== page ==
Corvettes are THE working-class dream car, so they elicit a lot of emotion, good and bad. No matter one's perception, this is an excellent, well-engineered, incredibly quick vehicle. It personifies the now defunct red-blooded American vehicle: Built in America, by Americans, for Americans. It takes a strong sense of self to drive one, so I understand the skepticism which has dogged the car it's entire 53 years of production.
The engine builds up RPMs so quick, one has to work hard to stay ahead of the rev limiter. The first time I ran this one through the gears, I hit the limiter bang, bang, and yes, bang. The first three gears - I couldn't believe it - just a smidgen below red line each time.
I also have a luxury car with a fairly snazzy interior, so I understand the difference between it and the Corvette. GM spends the money on mechanical engineering in the Corvette - not on creature comforts. Much of that engineering then crosses platforms to other makes and models, and then eventually makes it's way to Europe.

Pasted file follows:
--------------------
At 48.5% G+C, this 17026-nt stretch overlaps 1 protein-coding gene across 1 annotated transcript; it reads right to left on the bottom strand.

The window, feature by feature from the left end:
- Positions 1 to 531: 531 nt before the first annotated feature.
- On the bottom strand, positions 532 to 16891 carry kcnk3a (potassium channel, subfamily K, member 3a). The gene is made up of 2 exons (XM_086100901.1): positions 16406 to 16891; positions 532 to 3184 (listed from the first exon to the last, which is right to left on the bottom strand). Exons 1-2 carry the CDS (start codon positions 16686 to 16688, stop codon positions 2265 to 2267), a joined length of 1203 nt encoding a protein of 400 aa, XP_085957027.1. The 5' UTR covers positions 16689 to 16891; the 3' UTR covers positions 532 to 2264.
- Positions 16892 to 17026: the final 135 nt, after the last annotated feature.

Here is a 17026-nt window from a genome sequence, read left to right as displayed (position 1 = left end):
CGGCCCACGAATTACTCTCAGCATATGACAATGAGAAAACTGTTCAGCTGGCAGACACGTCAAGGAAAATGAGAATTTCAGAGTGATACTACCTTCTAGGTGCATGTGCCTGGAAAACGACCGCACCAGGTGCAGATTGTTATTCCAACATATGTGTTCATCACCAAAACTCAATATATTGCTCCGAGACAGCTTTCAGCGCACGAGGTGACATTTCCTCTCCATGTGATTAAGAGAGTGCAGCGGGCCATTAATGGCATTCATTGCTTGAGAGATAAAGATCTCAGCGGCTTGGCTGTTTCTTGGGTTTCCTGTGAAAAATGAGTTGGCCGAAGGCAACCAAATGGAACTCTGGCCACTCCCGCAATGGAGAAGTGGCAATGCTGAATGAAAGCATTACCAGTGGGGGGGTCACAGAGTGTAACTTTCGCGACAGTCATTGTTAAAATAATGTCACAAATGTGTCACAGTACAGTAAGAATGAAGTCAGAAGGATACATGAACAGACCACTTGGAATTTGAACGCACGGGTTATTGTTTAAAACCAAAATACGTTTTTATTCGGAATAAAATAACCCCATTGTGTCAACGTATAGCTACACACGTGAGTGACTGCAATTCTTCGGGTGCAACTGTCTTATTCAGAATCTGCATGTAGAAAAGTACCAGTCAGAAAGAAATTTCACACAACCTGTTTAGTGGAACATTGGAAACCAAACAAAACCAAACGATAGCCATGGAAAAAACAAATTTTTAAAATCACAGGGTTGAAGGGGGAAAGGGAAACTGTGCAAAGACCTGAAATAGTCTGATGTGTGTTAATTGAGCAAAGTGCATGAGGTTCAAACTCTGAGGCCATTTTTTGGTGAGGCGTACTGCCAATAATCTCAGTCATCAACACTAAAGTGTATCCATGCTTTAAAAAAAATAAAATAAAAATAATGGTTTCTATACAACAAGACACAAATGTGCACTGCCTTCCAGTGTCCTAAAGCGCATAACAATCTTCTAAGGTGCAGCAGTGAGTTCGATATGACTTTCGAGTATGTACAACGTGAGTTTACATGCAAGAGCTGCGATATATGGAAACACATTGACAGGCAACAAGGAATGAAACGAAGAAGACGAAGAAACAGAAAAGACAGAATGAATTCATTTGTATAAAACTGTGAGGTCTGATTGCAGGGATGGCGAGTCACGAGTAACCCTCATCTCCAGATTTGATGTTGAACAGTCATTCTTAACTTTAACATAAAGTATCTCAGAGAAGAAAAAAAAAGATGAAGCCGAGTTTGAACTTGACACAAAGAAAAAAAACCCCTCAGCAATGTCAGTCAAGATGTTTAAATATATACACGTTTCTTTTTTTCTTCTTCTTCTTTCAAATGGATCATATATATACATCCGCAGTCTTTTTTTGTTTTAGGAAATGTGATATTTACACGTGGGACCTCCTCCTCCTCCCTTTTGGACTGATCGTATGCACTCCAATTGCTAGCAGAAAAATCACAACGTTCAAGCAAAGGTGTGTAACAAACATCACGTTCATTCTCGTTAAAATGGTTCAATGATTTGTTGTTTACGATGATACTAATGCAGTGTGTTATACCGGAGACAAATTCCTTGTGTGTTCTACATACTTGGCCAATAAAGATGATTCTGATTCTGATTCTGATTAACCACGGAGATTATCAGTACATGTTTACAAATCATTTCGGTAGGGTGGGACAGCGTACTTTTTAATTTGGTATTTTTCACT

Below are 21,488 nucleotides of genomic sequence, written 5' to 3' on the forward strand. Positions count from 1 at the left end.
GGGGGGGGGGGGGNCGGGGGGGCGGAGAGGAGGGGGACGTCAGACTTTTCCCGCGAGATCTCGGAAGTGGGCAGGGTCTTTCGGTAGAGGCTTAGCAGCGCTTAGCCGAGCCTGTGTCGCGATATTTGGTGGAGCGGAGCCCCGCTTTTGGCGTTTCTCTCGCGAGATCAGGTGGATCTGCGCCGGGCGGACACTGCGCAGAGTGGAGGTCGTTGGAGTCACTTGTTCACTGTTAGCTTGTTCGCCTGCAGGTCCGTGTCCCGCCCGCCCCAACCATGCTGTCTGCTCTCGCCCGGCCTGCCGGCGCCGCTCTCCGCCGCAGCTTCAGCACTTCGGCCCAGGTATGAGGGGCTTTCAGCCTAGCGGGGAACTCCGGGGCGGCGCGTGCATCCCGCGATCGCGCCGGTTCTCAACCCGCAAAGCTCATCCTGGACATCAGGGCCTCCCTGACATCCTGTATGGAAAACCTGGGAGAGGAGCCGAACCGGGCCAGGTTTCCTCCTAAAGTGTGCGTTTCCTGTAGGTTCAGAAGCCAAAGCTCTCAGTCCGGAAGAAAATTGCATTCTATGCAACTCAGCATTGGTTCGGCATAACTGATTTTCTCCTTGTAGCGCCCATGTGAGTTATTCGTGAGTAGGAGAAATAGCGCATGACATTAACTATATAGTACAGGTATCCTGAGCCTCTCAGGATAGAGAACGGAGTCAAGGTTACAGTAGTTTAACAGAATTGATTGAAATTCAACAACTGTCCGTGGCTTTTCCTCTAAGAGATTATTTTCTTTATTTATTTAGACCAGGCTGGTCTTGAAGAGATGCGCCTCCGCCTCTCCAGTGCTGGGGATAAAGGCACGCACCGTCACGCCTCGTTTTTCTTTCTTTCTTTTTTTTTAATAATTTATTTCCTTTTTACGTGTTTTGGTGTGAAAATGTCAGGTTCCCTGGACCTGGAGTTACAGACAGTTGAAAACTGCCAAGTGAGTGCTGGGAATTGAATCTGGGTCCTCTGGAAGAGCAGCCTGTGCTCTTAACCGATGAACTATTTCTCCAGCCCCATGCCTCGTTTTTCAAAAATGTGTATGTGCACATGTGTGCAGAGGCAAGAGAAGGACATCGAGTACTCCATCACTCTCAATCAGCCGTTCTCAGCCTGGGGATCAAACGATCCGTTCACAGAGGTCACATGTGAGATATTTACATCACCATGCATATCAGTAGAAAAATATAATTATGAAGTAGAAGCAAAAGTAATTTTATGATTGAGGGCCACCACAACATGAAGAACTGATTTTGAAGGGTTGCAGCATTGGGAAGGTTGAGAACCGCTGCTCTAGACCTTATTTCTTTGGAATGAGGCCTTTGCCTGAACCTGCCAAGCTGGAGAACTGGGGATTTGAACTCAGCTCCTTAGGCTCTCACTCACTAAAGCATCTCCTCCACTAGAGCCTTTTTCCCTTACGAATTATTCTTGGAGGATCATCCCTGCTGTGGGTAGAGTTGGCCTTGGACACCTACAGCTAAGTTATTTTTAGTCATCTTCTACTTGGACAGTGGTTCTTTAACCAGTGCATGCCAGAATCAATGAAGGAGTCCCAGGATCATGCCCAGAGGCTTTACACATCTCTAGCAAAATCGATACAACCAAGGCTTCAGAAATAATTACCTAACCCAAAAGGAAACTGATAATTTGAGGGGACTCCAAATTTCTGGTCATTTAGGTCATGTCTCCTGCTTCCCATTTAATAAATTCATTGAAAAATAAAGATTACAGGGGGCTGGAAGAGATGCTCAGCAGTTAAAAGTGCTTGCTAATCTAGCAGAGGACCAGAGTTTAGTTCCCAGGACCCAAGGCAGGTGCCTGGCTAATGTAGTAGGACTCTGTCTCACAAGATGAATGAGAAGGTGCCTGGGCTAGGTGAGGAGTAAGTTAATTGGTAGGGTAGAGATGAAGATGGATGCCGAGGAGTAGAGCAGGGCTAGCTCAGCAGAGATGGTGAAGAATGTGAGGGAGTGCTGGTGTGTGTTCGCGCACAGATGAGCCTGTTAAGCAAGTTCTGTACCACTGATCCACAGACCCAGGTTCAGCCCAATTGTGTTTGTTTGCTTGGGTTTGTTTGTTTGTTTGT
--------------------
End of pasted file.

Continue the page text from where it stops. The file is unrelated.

Chevrolet pioneered hydro-formed frame rails, which makes the Corvette chassis incredibly stiff and rattle free. Many other GM models now share that technology, and I'm seeing it mentioned in import ads as well, now, several years later.
Another example, one of many, is the magnetic shock absorber suspension. The Z06 is a factory race car so doesn't have that option, but it does have aluminum A frames, a titanium hood as well as exhaust. Oh, and the HUD, head-up display. I first experienced it on my '99 Coupe. I really miss that when driving my crossover.
When it's all said and done, the Corvette is very satisfying to own and drive. Except in the worst winter weather, I drive it every day to work and park it in the company garage. Rowing the gears early in the morning is an absolute rush. What a way to ease into the office.
For the many nay sayers I saw commenting on one post, the Corvette is what it is. No aficionado ever says otherwise. But, the auto rags say plenty. Read 'em.